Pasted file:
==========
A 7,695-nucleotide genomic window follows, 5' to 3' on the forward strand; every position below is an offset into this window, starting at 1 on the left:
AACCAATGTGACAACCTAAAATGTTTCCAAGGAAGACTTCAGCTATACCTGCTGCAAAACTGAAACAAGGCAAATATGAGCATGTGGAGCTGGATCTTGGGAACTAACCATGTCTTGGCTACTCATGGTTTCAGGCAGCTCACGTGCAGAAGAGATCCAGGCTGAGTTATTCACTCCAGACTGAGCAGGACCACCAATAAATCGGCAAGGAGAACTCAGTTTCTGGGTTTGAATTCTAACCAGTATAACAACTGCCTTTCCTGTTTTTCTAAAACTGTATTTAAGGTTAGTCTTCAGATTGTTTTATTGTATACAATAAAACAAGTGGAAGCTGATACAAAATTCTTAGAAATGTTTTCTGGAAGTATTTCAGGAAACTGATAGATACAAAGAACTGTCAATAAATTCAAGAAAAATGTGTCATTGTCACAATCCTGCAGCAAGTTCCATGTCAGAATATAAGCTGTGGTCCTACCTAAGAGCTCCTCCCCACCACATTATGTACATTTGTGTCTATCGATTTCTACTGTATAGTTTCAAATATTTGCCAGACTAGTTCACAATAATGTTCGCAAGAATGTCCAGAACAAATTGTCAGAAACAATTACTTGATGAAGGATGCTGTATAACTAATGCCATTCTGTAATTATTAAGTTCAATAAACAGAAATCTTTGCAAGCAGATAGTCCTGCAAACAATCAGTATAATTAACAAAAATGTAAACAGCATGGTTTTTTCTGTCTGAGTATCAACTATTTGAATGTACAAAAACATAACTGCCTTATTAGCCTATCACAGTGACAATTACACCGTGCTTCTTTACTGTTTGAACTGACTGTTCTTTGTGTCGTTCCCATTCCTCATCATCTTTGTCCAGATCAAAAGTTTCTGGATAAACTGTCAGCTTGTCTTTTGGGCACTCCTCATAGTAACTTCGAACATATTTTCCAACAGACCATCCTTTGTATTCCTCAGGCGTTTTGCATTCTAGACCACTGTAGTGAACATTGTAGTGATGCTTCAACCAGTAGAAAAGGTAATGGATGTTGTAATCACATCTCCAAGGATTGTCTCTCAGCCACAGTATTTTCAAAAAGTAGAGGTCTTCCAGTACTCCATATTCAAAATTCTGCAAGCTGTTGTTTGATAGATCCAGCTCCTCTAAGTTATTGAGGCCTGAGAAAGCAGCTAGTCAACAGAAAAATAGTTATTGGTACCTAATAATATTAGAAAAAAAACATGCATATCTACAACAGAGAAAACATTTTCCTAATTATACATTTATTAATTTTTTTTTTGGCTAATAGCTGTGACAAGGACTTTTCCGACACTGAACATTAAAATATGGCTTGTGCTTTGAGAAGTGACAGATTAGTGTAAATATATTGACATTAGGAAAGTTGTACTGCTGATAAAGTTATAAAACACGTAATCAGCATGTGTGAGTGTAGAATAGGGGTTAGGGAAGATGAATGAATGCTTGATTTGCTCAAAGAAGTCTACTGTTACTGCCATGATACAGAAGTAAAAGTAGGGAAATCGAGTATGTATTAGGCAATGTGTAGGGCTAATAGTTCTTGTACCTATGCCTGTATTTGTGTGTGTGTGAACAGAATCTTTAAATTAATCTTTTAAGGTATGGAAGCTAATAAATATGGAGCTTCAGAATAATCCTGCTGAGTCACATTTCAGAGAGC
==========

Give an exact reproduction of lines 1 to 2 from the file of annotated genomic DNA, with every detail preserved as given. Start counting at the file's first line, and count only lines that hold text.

A 7,695-nucleotide genomic window follows, 5' to 3' on the forward strand; every position below is an offset into this window, starting at 1 on the left:
AACCAATGTGACAACCTAAAATGTTTCCAAGGAAGACTTCAGCTATACCTGCTGCAAAACTGAAACAAGGCAAATATGAGCATGTGGAGCTGGATCTTGGGAACTAACCATGTCTTGGCTACTCATGGTTTCAGGCAGCTCACGTGCAGAAGAGATCCAGGCTGAGTTATTCACTCCAGACTGAGCAGGACCACCAATAAATCGGCAAGGAGAACTCAGTTTCTGGGTTTGAATTCTAACCAGTATAACAACTGCCTTTCCTGTTTTTCTAAAACTGTATTTAAGGTTAGTCTTCAGATTGTTTTATTGTATACAATAAAACAAGTGGAAGCTGATACAAAATTCTTAGAAATGTTTTCTGGAAGTATTTCAGGAAACTGATAGATACAAAGAACTGTCAATAAATTCAAGAAAAATGTGTCATTGTCACAATCCTGCAGCAAGTTCCATGTCAGAATATAAGCTGTGGTCCTACCTAAGAGCTCCTCCCCACCACATTATGTACATTTGTGTCTATCGATTTCTACTGTATAGTTTCAAATATTTGCCAGACTAGTTCACAATAATGTTCGCAAGAATGTCCAGAACAAATTGTCAGAAACAATTACTTGATGAAGGATGCTGTATAACTAATGCCATTCTGTAATTATTAAGTTCAATAAACAGAAATCTTTGCAAGCAGATAGTCCTGCAAACAATCAGTATAATTAACAAAAATGTAAACAGCATGGTTTTTTCTGTCTGAGTATCAACTATTTGAATGTACAAAAACATAACTGCCTTATTAGCCTATCACAGTGACAATTACACCGTGCTTCTTTACTGTTTGAACTGACTGTTCTTTGTGTCGTTCCCATTCCTCATCATCTTTGTCCAGATCAAAAGTTTCTGGATAAACTGTCAGCTTGTCTTTTGGGCACTCCTCATAGTAACTTCGAACATATTTTCCAACAGACCATCCTTTGTATTCCTCAGGCGTTTTGCATTCTAGACCACTGTAGTGAACATTGTAGTGATGCTTCAACCAGTAGAAAAGGTAATGGATGTTGTAATCACATCTCCAAGGATTGTCTCTCAGCCACAGTATTTTCAAAAAGTAGAGGTCTTCCAGTACTCCATATTCAAAATTCTGCAAGCTGTTGTTTGATAGATCCAGCTCCTCTAAGTTATTGAGGCCTGAGAAAGCAGCTAGTCAACAGAAAAATAGTTATTGGTACCTAATAATATTAGAAAAAAAACATGCATATCTACAACAGAGAAAACATTTTCCTAATTATACATTTATTAATTTTTTTTTTGGCTAATAGCTGTGACAAGGACTTTTCCGACACTGAACATTAAAATATGGCTTGTGCTTTGAGAAGTGACAGATTAGTGTAAATATATTGACATTAGGAAAGTTGTACTGCTGATAAAGTTATAAAACACGTAATCAGCATGTGTGAGTGTAGAATAGGGGTTAGGGAAGATGAATGAATGCTTGATTTGCTCAAAGAAGTCTACTGTTACTGCCATGATACAGAAGTAAAAGTAGGGAAATCGAGTATGTATTAGGCAATGTGTAGGGCTAATAGTTCTTGTACCTATGCCTGTATTTGTGTGTGTGTGAACAGAATCTTTAAATTAATCTTTTAAGGTATGGAAGCTAATAAATATGGAGCTTCAGAATAATCCTGCTGAGTCACATTTCAGAGAGC